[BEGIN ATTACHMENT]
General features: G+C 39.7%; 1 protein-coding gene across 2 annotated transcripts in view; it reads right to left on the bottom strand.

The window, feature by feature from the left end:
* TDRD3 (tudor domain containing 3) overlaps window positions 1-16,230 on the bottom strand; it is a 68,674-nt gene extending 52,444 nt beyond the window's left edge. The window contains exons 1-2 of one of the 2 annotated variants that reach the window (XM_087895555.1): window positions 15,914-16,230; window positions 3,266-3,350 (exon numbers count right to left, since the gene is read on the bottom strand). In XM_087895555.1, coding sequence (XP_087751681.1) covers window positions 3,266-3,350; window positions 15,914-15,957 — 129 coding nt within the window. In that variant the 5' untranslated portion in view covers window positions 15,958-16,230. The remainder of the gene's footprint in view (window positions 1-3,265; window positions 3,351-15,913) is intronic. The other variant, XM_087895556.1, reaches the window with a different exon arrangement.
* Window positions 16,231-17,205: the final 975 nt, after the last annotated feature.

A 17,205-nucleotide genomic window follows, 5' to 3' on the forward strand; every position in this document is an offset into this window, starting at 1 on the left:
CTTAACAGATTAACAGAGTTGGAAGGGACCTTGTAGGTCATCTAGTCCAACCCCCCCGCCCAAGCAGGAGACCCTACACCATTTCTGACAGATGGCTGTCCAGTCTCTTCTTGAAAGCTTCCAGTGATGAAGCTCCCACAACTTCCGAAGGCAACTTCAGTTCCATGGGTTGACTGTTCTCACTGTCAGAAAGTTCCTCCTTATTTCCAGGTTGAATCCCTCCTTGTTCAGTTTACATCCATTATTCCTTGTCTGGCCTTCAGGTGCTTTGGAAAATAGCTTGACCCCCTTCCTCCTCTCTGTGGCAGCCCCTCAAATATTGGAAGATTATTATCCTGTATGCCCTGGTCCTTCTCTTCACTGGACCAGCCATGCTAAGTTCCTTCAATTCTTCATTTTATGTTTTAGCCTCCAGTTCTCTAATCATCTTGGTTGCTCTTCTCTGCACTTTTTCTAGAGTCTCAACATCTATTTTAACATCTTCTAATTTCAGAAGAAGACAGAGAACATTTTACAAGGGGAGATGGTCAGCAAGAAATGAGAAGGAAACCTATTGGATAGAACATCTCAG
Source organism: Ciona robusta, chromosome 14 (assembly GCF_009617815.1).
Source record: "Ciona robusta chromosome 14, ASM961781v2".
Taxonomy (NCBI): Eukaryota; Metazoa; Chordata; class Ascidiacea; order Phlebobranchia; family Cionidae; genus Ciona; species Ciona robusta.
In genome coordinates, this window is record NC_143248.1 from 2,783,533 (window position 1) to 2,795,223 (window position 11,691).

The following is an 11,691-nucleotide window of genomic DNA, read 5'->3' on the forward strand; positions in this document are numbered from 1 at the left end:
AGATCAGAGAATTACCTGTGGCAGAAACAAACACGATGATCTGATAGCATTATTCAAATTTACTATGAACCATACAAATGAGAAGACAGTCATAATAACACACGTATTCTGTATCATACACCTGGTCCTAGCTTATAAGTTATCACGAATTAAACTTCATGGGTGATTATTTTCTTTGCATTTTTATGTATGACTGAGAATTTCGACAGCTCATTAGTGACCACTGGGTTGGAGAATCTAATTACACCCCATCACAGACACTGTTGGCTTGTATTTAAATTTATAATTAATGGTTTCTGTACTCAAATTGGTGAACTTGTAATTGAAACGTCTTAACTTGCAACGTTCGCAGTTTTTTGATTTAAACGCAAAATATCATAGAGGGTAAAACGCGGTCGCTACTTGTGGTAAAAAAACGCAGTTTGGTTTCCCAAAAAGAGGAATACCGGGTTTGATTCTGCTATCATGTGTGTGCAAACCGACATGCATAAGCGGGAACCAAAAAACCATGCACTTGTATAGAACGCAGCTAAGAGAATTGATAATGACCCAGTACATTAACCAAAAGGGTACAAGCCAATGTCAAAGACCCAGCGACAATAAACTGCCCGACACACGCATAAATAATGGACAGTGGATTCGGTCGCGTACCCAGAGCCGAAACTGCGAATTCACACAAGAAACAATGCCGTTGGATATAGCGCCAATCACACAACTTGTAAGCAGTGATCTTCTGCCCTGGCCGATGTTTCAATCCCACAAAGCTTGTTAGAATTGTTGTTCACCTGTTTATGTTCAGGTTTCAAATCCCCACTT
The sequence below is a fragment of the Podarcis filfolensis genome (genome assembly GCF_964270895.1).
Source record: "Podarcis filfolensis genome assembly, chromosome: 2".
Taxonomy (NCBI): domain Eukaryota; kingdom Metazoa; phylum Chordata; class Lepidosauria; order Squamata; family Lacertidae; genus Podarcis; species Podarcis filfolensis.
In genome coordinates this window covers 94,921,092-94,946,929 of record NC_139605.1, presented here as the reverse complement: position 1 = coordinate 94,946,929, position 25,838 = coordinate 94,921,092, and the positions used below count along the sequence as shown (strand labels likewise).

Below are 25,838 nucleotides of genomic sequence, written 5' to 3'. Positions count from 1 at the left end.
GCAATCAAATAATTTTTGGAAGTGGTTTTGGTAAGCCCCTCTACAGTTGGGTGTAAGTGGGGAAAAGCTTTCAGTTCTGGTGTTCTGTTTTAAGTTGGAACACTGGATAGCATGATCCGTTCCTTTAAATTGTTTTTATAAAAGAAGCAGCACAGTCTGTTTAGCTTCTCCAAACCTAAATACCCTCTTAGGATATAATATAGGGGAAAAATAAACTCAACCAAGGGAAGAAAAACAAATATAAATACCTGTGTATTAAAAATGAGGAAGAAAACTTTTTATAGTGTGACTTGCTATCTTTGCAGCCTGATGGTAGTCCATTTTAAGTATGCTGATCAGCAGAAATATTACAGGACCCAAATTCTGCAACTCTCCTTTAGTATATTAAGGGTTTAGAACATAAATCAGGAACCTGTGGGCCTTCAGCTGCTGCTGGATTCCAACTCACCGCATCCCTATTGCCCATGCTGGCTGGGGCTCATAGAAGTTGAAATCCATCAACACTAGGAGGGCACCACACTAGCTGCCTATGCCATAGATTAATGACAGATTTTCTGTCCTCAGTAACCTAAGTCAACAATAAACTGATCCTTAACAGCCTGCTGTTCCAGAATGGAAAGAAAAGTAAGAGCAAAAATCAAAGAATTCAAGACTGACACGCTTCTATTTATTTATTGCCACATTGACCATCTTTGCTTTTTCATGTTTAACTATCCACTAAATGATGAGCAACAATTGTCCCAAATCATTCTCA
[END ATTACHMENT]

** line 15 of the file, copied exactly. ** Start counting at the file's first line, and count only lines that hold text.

Taxonomy (NCBI): domain Eukaryota; kingdom Metazoa; phylum Chordata; class Lepidosauria; order Squamata; family Lacertidae; genus Podarcis; species Podarcis filfolensis.